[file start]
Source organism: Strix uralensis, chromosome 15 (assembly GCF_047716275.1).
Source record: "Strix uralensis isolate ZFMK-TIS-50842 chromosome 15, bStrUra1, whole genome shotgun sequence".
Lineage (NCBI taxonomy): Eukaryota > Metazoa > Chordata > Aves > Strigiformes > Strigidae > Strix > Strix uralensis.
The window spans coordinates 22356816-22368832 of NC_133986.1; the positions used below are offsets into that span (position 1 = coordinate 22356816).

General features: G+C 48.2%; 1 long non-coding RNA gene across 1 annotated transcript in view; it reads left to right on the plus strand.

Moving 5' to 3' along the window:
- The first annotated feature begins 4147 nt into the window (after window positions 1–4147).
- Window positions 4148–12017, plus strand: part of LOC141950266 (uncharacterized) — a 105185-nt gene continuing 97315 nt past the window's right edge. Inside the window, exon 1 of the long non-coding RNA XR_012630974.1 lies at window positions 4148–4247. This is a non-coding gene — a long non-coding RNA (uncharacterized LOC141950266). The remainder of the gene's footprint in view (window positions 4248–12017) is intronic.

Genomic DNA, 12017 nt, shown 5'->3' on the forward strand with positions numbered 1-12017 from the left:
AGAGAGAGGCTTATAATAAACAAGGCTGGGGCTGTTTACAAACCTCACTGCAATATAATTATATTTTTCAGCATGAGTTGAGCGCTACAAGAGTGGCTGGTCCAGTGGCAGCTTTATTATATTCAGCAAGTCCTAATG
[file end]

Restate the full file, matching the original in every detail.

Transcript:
Source organism: Strix uralensis, chromosome 15 (assembly GCF_047716275.1).
Source record: "Strix uralensis isolate ZFMK-TIS-50842 chromosome 15, bStrUra1, whole genome shotgun sequence".
Lineage (NCBI taxonomy): Eukaryota > Metazoa > Chordata > Aves > Strigiformes > Strigidae > Strix > Strix uralensis.
The window spans coordinates 22356816-22368832 of NC_133986.1; the positions used below are offsets into that span (position 1 = coordinate 22356816).

General features: G+C 48.2%; 1 long non-coding RNA gene across 1 annotated transcript in view; it reads left to right on the plus strand.

Moving 5' to 3' along the window:
- The first annotated feature begins 4147 nt into the window (after window positions 1–4147).
- Window positions 4148–12017, plus strand: part of LOC141950266 (uncharacterized) — a 105185-nt gene continuing 97315 nt past the window's right edge. Inside the window, exon 1 of the long non-coding RNA XR_012630974.1 lies at window positions 4148–4247. This is a non-coding gene — a long non-coding RNA (uncharacterized LOC141950266). The remainder of the gene's footprint in view (window positions 4248–12017) is intronic.

Genomic DNA, 12017 nt, shown 5'->3' on the forward strand with positions numbered 1-12017 from the left:
AGAGAGAGGCTTATAATAAACAAGGCTGGGGCTGTTTACAAACCTCACTGCAATATAATTATATTTTTCAGCATGAGTTGAGCGCTACAAGAGTGGCTGGTCCAGTGGCAGCTTTATTATATTCAGCAAGTCCTAATG